By Theresa Wells
On April 27th, 2012, a collision on Highway 63 killed seven people and one unborn child, and left two survivors. It impacted hundreds of family members and friends, and the ripple from that accident spread far and wide into this community, and across the country. As we approach the one-year anniversary of that date I find myself growing increasingly thoughtful about it, and about what that tragic day meant to this community.
There have been far too many of these tragic days when families lost beloved members in collisions on Highways 63 and 881. Over the last year there is no other single issue I have written more about, or researched more intensively. I have spoken to politicians, and family members of those killed. And I have even talked to survivors, hearing their stories first hand. The impact on me as an individual has been immense, because there are few things I think about on an almost daily basis. Highway 63 happens to be one of them.
At the end of 2012 we saw a commitment from the Alberta provincial government to complete twinning of Highway 63 by the fall of 2016. This past week I was in attendance when Alberta Minister of Transportation Ric McIver visited Fort McMurray to reiterate that commitment, and to share details on work already in progress and work to come soon. I am deeply gratified to see this ongoing commitment, and the securing of funding to make it happen makes me believe this commitment will be met. Like the rest of this community, however, I will be watching to ensure that the commitment does not falter or fade. That has been one of my pledges since that tragic day one year ago.
I made several pledges that day. I pledged that I would work to see Highway 63 twinned, because I believe it will reduce the severity of the collisions. I also pledged to write about our responsibility in ensuring our own safety on these highways – and the safety of others. I vowed I would write about what we can do to improve it, and to continue to encourage all who read what I write to make a difference by practicing safe driving habits. I pledged that I would not only write about the highways and my concerns about them but that I would speak about it at every given opportunity and on any platform presented to me, and as such I have over the last year appeared on both radio and television. I vowed that I would make a difference, as small as it might be. I pledged that I would practice safe driving habits, and think about my own inadequacies in this regard.
On the night of April 27th, 2012, I sat down at my computer and poured out my pain and anger in an open letter to Premier Alison Redford. I posted it on my blog, expecting it would be viewed by my usual readership. The next morning I awoke to dozens of emails about that letter, hundreds of comments on the blog post, and thousands of views. The emails and comments and views were coming from all over the country, coast to coast to coast, and I received emails from the United States, too. It was only then that I realized the true impact of these collisions, because the ripple effect spread far wider and deeper than even I had imagined. I was overwhelmed in the early days with requests to do media interviews, and email and phone discussions with individuals across the country that had stories to tell, ideas to share, or simply thoughts to offer. I spent days answering every single email, and I read every single blog comment. I struggled on occasion because I was not sure I was the right person for all this, because who was I to speak to it? I was not a road safety expert, not a police officer, not a politician. I was just a mother and resident who travelled the highways on a regular basis and who had been emotionally impacted by the losses over the years as I saw our community lose members. Eventually I realized that we are all the right people to speak to it, because all of us who call this place home are impacted by it. I realized that every single person in this community needed to speak to it, because it had a profound and deep impact on us all.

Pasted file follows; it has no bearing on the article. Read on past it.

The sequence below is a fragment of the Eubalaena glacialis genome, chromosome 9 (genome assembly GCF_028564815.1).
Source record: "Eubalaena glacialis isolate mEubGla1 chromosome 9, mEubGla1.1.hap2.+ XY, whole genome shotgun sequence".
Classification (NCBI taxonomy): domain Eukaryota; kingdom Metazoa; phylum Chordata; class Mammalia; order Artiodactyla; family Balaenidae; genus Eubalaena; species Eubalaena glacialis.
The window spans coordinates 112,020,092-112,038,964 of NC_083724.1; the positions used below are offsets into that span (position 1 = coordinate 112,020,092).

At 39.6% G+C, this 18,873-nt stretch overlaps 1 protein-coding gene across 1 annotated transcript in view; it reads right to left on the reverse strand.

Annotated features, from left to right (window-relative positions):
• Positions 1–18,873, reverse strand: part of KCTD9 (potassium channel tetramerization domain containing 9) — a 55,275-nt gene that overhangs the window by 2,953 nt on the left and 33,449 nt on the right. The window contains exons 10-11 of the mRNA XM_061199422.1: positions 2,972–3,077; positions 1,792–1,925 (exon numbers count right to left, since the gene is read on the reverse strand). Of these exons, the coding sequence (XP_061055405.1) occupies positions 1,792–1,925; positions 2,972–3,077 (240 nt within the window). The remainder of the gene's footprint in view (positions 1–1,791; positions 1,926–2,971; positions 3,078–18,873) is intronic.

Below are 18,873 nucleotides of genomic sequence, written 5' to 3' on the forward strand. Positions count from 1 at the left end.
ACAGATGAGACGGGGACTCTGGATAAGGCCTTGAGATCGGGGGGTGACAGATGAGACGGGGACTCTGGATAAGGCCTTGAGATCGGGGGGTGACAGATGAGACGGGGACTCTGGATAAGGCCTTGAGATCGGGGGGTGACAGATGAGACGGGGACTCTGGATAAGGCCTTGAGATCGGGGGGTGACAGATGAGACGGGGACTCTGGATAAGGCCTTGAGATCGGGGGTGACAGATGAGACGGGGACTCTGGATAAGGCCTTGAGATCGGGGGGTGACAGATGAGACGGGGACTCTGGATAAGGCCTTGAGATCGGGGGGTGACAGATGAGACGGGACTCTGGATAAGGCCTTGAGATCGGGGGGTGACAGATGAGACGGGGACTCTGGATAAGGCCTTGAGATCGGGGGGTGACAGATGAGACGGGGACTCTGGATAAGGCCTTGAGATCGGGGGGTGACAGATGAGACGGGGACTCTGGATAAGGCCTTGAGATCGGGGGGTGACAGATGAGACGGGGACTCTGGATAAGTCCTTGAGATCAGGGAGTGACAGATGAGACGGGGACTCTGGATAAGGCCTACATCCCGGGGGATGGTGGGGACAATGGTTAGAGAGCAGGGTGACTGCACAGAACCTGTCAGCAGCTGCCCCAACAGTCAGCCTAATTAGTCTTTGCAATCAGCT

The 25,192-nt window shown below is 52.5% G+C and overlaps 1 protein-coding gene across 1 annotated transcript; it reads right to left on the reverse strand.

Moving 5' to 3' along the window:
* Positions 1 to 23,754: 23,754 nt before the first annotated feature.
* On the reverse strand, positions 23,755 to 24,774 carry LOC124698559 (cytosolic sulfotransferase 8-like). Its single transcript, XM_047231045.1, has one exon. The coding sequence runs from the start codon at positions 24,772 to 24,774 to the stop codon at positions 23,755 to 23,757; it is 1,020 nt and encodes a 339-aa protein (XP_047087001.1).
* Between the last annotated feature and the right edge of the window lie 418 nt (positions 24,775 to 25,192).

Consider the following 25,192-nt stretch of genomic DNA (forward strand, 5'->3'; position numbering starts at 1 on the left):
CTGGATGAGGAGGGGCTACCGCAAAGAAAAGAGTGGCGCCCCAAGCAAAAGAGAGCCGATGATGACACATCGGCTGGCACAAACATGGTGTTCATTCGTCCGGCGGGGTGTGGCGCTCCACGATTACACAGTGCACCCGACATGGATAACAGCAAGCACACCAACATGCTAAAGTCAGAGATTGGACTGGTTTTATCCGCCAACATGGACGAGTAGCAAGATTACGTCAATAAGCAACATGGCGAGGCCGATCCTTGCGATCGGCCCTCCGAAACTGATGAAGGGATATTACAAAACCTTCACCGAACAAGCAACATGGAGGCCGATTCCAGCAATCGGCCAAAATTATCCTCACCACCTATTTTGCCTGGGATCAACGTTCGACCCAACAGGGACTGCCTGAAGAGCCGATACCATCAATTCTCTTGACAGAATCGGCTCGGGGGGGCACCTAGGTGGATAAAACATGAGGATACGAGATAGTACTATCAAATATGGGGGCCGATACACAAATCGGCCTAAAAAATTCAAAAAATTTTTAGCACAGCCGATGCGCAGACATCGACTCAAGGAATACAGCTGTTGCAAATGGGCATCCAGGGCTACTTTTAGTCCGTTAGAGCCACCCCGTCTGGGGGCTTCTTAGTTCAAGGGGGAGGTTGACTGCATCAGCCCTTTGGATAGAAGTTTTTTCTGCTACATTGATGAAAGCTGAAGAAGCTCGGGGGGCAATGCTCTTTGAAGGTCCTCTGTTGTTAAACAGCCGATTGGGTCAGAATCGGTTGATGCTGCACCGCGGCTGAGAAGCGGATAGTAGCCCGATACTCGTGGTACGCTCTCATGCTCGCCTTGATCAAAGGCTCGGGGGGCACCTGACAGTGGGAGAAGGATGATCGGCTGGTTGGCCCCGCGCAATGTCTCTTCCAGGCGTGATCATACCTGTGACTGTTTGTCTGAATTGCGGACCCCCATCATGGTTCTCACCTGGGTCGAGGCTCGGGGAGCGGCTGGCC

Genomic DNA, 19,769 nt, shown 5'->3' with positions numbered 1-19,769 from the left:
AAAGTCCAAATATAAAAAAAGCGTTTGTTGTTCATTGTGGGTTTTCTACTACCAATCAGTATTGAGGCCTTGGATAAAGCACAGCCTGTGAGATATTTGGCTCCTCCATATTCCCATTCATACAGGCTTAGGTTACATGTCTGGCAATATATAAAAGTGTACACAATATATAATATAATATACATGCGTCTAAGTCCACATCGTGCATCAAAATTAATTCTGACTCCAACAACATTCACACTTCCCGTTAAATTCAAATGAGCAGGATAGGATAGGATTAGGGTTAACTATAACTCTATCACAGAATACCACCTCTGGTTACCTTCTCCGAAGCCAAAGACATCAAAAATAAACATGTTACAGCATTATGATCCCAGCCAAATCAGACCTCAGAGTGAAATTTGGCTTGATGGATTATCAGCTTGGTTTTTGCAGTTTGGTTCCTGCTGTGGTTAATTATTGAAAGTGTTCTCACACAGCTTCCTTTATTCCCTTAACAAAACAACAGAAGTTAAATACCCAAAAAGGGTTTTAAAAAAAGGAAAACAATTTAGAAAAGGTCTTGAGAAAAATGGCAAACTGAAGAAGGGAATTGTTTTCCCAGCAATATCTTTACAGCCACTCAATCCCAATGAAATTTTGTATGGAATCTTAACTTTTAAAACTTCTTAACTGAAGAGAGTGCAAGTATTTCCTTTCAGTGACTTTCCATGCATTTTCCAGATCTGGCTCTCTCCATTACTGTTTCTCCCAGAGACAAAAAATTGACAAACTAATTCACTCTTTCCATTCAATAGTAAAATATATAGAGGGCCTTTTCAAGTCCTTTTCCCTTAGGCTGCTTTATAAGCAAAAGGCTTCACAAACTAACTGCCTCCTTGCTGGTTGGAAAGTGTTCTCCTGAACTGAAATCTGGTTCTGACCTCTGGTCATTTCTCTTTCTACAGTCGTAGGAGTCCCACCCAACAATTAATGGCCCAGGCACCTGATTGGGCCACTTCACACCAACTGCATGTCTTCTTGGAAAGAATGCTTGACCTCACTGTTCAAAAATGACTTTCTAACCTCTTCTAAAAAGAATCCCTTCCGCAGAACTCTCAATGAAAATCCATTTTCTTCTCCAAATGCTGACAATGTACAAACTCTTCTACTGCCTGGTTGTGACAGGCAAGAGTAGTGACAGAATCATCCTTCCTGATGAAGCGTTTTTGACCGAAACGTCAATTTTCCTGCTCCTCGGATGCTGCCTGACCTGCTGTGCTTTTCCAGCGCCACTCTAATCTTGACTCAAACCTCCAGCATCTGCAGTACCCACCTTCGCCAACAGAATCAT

And so we did speak, at a protest rally one week after the tragic collision. We spoke to it when we signed petitions demanding twinning, one of those petitions started by a mother much like myself, but one who lost her beloved son on Highway 63. We have been speaking to it – and about it – ever since.
The one thing that I have wondered was if time would lessen the impact of that day one year ago. This week I spoke to a few people in the community, and I realized that every single one of them remembered that day with clarity. Each and every one had felt the impact, too, and so it had not been forgotten. Since that day every time there is a new loss on Highways 63 or 881 I have lit a candle to honour those who are lost, and to remember those who are left behind to mourn them. On April 27th of this year I will attend a candlelight vigil organized by community members to memorialize those lost and support the survivors, family, rescuers, and first responders. And then I will go home and light my own candle and remember a day when thousands of lives changed forever – including my own. I will memorialize all those losses over the years, the ones from one year ago and the ones from decades ago. I will remember, because that too is one of the pledges I made on April 27th, 2012. I vowed to never forget – and that is a pledge I intend to keep.